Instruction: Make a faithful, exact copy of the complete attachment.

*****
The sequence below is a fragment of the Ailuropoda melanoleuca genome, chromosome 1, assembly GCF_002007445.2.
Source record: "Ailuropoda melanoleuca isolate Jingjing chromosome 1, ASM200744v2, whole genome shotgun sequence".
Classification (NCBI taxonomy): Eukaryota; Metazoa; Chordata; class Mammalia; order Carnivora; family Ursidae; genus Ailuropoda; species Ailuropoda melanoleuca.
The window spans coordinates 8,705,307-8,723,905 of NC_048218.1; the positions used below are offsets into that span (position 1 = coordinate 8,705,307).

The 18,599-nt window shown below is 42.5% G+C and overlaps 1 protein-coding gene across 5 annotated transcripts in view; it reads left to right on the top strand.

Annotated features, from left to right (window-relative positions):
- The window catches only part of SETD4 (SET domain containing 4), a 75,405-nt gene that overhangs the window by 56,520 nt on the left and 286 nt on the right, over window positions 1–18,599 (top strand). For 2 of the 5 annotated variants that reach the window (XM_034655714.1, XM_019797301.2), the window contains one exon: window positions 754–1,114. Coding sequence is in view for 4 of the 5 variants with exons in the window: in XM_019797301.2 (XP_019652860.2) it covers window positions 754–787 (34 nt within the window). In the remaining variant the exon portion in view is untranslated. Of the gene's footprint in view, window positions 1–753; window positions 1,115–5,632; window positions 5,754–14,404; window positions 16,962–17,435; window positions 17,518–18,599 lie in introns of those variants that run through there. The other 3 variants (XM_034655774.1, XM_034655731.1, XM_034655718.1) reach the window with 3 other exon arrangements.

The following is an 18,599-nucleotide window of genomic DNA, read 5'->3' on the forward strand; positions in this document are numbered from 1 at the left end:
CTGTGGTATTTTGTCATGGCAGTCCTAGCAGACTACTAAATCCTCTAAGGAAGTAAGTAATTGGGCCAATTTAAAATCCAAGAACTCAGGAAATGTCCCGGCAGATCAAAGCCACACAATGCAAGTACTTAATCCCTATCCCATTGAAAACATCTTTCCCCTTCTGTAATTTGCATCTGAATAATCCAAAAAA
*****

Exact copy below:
The sequence below is a fragment of the Ailuropoda melanoleuca genome, chromosome 1, assembly GCF_002007445.2.
Source record: "Ailuropoda melanoleuca isolate Jingjing chromosome 1, ASM200744v2, whole genome shotgun sequence".
Classification (NCBI taxonomy): Eukaryota; Metazoa; Chordata; class Mammalia; order Carnivora; family Ursidae; genus Ailuropoda; species Ailuropoda melanoleuca.
The window spans coordinates 8,705,307-8,723,905 of NC_048218.1; the positions used below are offsets into that span (position 1 = coordinate 8,705,307).

The 18,599-nt window shown below is 42.5% G+C and overlaps 1 protein-coding gene across 5 annotated transcripts in view; it reads left to right on the top strand.

Annotated features, from left to right (window-relative positions):
- The window catches only part of SETD4 (SET domain containing 4), a 75,405-nt gene that overhangs the window by 56,520 nt on the left and 286 nt on the right, over window positions 1–18,599 (top strand). For 2 of the 5 annotated variants that reach the window (XM_034655714.1, XM_019797301.2), the window contains one exon: window positions 754–1,114. Coding sequence is in view for 4 of the 5 variants with exons in the window: in XM_019797301.2 (XP_019652860.2) it covers window positions 754–787 (34 nt within the window). In the remaining variant the exon portion in view is untranslated. Of the gene's footprint in view, window positions 1–753; window positions 1,115–5,632; window positions 5,754–14,404; window positions 16,962–17,435; window positions 17,518–18,599 lie in introns of those variants that run through there. The other 3 variants (XM_034655774.1, XM_034655731.1, XM_034655718.1) reach the window with 3 other exon arrangements.

The following is an 18,599-nucleotide window of genomic DNA, read 5'->3' on the forward strand; positions in this document are numbered from 1 at the left end:
CTGTGGTATTTTGTCATGGCAGTCCTAGCAGACTACTAAATCCTCTAAGGAAGTAAGTAATTGGGCCAATTTAAAATCCAAGAACTCAGGAAATGTCCCGGCAGATCAAAGCCACACAATGCAAGTACTTAATCCCTATCCCATTGAAAACATCTTTCCCCTTCTGTAATTTGCATCTGAATAATCCAAAAAA